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| Brightest Stars on Jul 29, 2013

Epsilon Lyrae, a famous Double Double star

Binoculars reveal Epsilon Lyrae as a double star – two stars in one. A telescope shows that each component star is also a double.

What’s a Double Double star? Ordinary binoculars show you Epsilon Lyrae as two stars in one. But look more closely. A telescope reveals that each of the two stars in the Epsilon Lyrae system is, in itself, a double star. That’s why Epsilon Lyrae is famous for being the Double Double star, a single point of light to the eye that’s really four stars in one. One stellar pair circles around the other stellar pair in an intricate gravitational dance.

 The constellation Lyra the Harp is small and compact - easy to see.  It's a triangle on top of a parallelogram.  Epsilon Lyrae is near Lyra's brightest star, Vega.

The constellation Lyra the Harp is small and compact – easy to see. It’s a triangle on top of a parallelogram. Epsilon Lyrae is near Lyra’s brightest star, Vega.

How to find Epsilon Lyrae. Epsilon Lyrae is wonderfully easy to find. It’s not as bright as Vega, the constellation Lyra’s brightest star. It’s not far from Vega on the sky’s dome, though, and Lyra’s brightness, plus the distinctive shape of the constellation Lyra (see chart at right), can help you spot Epsilon Lyra.

With the eye, the gap between Vega and Epsilon Lyrae only amounts to the width of your little finger at an arm length away. As a fun bonus, you can see Vega and Epsilon Lyrae in a single binocular field.

You might also find Vega by looking for the brightest star in the famous Summer Triangle asterism. Just remember, Epsilon Lyrae, though not as bright as Vega, shines near this brighter, beacon star.

From our mid-northern latitudes, Epsilon Lyrae and its constellation Lyra the Harp shine for at least part of the night all year round. Epsilon Lyrae graces the nighttime from dusk until dawn on Northern Hemisphere summer nights. It’s high overhead on northern autumn evenings. In northern winter, this star appears both in the northwest sky after dusk, and then in the northeast sky before dawn. When northern spring arrives in March, Epsilon Lyrae rises before midnight, then shines for rest of the night.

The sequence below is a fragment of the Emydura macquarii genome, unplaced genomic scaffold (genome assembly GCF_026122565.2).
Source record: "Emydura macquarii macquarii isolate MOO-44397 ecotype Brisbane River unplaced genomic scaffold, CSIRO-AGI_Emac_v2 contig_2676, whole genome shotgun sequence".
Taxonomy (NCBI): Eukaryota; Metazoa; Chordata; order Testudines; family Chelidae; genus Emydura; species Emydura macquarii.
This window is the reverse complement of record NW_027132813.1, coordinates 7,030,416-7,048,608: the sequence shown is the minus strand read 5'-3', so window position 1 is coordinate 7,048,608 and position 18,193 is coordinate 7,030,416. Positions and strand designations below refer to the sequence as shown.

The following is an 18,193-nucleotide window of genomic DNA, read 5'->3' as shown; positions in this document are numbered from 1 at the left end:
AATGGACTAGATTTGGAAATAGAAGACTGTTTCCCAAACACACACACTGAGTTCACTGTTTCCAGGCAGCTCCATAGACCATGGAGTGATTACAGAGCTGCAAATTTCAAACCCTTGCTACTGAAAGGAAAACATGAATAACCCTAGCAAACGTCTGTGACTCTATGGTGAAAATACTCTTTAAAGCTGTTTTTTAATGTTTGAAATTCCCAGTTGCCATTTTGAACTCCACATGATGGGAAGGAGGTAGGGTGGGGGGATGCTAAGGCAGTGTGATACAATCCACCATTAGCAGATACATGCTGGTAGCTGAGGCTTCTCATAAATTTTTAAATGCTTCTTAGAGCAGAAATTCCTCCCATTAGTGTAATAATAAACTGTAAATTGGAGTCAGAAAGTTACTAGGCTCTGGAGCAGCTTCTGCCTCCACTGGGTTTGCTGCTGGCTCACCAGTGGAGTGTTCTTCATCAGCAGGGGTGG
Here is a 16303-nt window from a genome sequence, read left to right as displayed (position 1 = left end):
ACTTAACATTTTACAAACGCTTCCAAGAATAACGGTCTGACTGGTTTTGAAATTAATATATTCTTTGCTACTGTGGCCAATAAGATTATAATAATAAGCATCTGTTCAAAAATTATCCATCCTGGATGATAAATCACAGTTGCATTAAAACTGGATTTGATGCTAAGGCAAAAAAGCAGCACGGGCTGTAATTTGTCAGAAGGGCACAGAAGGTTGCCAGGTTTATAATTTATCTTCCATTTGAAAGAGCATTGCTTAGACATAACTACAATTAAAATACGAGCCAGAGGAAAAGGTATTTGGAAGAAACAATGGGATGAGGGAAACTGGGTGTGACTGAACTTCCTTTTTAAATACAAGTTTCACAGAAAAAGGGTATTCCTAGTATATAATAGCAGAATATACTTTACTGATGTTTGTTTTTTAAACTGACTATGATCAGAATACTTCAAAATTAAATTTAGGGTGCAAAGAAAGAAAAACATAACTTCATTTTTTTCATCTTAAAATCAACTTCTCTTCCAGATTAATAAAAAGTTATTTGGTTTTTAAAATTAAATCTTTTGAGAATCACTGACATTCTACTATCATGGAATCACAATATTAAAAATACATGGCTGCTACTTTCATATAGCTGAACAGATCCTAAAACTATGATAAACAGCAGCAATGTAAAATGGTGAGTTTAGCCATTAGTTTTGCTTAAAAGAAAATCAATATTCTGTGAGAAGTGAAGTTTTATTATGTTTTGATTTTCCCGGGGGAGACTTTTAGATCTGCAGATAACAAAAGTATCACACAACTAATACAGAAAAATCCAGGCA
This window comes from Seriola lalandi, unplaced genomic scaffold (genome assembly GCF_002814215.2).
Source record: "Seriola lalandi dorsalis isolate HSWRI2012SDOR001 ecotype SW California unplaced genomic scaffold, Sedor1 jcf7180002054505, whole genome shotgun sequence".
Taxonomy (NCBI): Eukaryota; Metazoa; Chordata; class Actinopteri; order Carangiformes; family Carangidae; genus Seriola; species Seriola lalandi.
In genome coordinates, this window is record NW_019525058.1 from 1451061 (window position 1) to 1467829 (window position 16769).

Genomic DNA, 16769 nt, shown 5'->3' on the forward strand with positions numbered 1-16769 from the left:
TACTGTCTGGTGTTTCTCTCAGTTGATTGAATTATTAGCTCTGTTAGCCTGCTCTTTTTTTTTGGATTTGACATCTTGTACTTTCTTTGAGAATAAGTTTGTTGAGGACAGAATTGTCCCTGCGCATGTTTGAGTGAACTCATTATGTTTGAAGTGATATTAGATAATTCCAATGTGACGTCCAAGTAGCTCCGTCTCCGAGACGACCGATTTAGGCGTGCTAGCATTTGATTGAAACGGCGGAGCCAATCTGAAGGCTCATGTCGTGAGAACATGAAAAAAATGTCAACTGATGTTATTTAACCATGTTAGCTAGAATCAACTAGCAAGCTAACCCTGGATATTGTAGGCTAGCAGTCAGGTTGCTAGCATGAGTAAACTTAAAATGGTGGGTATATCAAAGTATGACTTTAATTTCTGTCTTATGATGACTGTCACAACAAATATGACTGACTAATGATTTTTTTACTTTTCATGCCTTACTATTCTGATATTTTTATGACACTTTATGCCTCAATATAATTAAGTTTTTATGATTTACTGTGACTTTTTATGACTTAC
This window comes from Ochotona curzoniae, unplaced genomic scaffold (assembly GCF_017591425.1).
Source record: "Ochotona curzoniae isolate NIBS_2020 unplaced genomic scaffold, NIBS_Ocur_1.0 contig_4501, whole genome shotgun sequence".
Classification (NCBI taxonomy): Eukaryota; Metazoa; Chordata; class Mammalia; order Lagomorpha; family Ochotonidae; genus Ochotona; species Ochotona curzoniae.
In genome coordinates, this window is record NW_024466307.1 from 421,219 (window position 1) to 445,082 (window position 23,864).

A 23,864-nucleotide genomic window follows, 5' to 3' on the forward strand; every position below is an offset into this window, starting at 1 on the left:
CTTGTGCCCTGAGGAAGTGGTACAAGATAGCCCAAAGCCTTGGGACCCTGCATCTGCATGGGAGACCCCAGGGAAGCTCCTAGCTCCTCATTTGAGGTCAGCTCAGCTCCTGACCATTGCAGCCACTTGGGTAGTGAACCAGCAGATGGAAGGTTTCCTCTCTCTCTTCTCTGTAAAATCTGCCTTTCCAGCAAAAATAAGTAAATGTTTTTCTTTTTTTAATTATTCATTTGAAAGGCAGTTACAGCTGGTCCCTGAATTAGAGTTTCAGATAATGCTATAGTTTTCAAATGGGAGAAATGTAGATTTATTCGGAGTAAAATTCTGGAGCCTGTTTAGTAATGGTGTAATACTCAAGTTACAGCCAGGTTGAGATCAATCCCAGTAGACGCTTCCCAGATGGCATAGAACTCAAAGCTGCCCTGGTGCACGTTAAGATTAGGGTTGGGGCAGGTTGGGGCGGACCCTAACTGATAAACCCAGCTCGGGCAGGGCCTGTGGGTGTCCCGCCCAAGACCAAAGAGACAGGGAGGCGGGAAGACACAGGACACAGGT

A beautiful drawing of the Epsilon Lyrae system.  It's from Jeremy Perez' great website Belt of Venus.  If you like astronomical drawings, be sure to go there.

A beautiful drawing of the Epsilon Lyrae system. It’s from Jeremy Perez’ great website Belt of Venus. If you like astronomical drawings, be sure to go there.

Science of a Double Double. Although Vega and Epsilon Lyrae look like they’re close together in space, they really aren’t. These stars only reside along the same line of sight. Astronomers have determined that Vega is some 25 light-years, whereas Epsilon is over six times farther, at about 160 light-years away.

There are many multiple star systems in the sky, but Epsilon Lyrae is special because it’s so easy – and so satisfying – to see as multiple. You can easily split the widest two components of the Epsilon Lyrae quadruple system with binoculars. You might even be able to split them with the unaided eye under excellent sky conditions. The two primary star systems of Epsilon Lyrae – the two that you see with binoculars – are thought to be 10,000 times the sun-Earth distance apart. They probably take at least a half a million years to revolve around each other.

The component binaries visible through the telescope are much closer together. They’re believed to circle each other in periods of about a thousand years.

And there are even more stars in this system. A fifth star orbits one of the primary pairs; it was first detected in 1986, not with the eye but with speckle imaging. Other nearby stars may also be part of the Epsilon Lyrae system, bringing the system to a total of 10 stars.

Epsilon Lyrae’s position is RA: 18h 44m 18.5s, dec: +39° 40′ 12.4″